Some of us are confident in an interview situation! Some of us, however capable, dread the thought. There are so many different kinds of interview and, in fact, interviewers. You will need to remember that the interview is a two way meeting. It is the time for them to find out about you and you to find out about the job on offer and the company.
1. It is important to do some preparation before attending an interview. The more you prepare the less likely you will need to think on your feet on the day.
2. Find out as much as you can about the company, the job, the person who will be interviewing you and the culture of the company.
3. Your consultant will be able to help you with a copy of the Job Description and the Company Profile.Your local library or the Internet holds information on UK companies.
4. Employers are usually impressed by people who find out about their services or products, their size, their culture and their reputation.
5. In most cases the employer will already be in possession of your CV. Think about what skills or experience you may have that matches their job description and be prepared to highlight these on the day.
6. Take a copy of your CV, and any certificates or references with you. Not all employers will ask for them but you will be prepared.
7. Plan your route and start off early. Do a dummy run if you are not sure. Should you be delayed in any way, ring your consultant or the company to keep everyone informed. Please notify, if you decide not to go.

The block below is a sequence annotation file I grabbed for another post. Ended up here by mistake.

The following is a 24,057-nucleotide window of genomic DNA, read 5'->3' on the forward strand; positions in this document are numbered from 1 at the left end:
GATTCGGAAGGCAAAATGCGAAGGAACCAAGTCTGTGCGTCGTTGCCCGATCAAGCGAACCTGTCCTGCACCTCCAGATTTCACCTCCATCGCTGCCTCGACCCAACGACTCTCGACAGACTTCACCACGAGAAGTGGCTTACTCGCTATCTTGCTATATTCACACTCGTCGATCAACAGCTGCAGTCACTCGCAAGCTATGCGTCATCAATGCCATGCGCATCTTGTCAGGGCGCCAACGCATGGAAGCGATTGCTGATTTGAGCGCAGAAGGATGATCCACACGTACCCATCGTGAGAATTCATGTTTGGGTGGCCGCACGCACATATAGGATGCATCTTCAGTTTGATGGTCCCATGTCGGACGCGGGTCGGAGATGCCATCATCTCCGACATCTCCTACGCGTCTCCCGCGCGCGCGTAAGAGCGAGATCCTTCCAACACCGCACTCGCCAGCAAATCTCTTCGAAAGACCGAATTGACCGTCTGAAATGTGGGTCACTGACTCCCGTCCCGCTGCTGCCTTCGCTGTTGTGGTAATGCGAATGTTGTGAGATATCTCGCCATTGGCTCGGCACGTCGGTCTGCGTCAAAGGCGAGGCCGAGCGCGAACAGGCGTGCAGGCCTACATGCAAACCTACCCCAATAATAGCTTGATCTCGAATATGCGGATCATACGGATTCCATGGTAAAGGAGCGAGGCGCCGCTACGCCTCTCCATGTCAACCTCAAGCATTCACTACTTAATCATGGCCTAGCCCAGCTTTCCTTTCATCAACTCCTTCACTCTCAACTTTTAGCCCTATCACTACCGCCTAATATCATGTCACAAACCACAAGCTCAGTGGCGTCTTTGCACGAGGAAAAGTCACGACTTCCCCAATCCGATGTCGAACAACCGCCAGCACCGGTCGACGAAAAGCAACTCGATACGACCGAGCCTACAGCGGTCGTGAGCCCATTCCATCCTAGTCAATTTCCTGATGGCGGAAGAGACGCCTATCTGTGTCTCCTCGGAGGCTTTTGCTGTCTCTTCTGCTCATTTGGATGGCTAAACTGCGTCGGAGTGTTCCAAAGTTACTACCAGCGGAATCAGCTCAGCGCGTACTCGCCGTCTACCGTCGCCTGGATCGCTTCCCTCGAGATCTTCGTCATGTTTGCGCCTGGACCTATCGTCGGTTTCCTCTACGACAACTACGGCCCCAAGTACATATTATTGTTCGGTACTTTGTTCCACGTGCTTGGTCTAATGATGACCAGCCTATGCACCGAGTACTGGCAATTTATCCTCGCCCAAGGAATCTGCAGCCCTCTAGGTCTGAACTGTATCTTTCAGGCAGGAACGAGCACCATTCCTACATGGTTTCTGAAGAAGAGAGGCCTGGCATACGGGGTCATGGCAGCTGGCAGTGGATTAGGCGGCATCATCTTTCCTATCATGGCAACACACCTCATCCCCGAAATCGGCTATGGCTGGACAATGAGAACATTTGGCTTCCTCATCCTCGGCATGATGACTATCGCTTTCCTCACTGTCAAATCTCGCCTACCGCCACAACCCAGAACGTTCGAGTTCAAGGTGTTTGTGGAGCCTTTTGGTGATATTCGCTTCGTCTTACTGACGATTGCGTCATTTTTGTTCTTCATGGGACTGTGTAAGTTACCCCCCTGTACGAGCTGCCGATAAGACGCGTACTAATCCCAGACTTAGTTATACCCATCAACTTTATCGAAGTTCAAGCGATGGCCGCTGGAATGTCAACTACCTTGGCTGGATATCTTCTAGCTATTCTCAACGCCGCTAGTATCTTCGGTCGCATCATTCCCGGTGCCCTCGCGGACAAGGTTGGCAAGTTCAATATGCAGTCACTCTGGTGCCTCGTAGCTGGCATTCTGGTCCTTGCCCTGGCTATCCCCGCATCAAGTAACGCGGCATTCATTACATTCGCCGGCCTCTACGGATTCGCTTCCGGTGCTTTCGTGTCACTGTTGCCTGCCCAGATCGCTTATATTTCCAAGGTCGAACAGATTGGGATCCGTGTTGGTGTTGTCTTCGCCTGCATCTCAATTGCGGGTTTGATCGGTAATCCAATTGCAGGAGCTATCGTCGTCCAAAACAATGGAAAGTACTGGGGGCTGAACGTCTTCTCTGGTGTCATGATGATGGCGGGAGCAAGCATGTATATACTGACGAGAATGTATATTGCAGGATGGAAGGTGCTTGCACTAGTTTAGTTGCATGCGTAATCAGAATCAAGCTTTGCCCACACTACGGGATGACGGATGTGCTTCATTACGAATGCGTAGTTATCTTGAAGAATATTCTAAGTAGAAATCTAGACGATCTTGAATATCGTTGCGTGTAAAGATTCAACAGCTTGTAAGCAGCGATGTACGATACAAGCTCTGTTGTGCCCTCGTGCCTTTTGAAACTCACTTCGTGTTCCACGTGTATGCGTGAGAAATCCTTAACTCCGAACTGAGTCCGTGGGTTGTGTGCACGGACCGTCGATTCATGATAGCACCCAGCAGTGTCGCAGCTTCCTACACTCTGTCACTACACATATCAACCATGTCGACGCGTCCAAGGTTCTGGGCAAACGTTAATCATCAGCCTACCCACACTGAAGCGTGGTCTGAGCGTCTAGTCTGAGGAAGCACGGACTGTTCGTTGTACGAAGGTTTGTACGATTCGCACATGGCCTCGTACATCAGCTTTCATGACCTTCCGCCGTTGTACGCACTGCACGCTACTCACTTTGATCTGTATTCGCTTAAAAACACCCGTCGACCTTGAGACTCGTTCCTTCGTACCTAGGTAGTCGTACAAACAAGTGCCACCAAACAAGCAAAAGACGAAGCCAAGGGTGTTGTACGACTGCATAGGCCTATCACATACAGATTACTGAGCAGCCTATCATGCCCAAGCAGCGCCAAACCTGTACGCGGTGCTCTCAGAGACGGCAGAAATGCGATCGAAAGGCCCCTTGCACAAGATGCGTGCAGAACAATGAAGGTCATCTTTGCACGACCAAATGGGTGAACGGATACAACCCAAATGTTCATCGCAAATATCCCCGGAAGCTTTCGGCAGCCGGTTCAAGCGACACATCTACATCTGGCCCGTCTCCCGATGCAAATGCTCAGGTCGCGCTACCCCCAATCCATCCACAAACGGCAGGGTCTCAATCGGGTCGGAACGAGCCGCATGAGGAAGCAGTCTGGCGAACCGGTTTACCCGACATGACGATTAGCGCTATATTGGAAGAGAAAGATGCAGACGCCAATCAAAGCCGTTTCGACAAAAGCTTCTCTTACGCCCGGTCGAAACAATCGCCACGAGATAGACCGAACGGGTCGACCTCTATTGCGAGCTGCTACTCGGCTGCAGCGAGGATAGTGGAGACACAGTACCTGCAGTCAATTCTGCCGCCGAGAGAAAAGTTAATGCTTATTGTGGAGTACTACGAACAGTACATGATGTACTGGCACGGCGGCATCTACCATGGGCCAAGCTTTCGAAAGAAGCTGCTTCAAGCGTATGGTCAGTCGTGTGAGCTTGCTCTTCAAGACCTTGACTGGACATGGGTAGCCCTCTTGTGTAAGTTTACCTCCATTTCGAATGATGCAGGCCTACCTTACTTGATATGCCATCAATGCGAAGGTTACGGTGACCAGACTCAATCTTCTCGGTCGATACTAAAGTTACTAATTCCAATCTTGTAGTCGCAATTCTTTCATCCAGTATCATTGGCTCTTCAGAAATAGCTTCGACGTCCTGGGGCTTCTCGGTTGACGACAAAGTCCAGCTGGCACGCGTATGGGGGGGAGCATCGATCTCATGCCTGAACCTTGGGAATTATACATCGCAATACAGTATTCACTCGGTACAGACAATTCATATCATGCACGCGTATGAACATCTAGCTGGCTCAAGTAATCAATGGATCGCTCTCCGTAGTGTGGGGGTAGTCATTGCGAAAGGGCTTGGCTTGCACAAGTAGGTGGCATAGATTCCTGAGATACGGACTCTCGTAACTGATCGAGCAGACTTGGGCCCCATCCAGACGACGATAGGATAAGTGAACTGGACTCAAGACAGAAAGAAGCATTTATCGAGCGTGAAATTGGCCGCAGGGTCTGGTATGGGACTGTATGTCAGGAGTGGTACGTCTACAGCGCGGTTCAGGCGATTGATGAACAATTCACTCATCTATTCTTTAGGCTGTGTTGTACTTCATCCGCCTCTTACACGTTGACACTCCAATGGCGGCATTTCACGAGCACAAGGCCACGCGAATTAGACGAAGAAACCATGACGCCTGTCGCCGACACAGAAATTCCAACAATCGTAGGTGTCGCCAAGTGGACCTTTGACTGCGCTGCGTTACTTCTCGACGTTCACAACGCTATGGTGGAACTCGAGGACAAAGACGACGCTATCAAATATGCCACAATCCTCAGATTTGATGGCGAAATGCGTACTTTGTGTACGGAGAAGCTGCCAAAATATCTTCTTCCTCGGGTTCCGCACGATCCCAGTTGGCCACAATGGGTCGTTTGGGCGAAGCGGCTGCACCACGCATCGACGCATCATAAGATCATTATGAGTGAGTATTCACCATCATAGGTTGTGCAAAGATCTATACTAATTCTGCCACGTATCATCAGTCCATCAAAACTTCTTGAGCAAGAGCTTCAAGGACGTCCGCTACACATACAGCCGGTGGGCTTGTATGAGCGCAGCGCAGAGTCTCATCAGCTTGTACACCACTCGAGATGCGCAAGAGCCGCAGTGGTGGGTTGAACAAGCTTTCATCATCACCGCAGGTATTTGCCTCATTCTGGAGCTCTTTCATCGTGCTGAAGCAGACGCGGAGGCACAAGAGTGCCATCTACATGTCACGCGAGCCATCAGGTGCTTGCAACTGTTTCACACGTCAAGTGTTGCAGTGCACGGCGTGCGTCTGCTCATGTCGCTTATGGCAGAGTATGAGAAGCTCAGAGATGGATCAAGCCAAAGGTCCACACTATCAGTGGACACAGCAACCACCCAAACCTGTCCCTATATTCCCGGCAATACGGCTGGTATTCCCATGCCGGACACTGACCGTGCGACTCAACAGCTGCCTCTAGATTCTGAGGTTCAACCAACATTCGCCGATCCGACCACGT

8. Please remember, PUNCTUALITY is of key importance. You will probably need 15 minutes to complete an application form.
9. Prepare some relevant questions by using our helpful question guide.
10. Offer precise and detailed answers to questions, highlighting any previous experience of a similar situation. Don't waffle! Be natural, be yourself, be positive and assertive about your replies. Don't criticise your last employer, it makes you look bad. Remember all the preparation in the world will not guarantee your success but it might just help you get the job you want.
11. First impressions count - are you well groomed with tidy hair, conservative make-up, jewellery, clothes and shoes?
On the day
1. It is worth remembering that different types of companies may accept different standards of dress, e.g. a bank would be very different from a music company. But as a rule of thumb appearances do count and the first few seconds are vital.
2. Be polite to the receptionist and any staff you may meet before your interview as they could influence the decision.
3. Fill in your application form neatly and watch out for spelling errors as some people will judge you by the way you complete this form.
4. When you meet the contact - walk in confidently, shake hands, look them in the eye, smile and introduce yourself and if necessary tell them which position you have come for. Sit when invited.
5. Watch your body language. Your posture is important so sit upright, look keen and interested. Keep control of your hands - touching your hair, fiddling with a pen or a button etc., this can be distracting.
6. Maintain eye contact but do not stare. It is important to smile and look as if you are enjoying the conversation. If they enjoy talking to you they are more likely to want to meet you again. Experienced interviewers will be looking at how you compose yourself.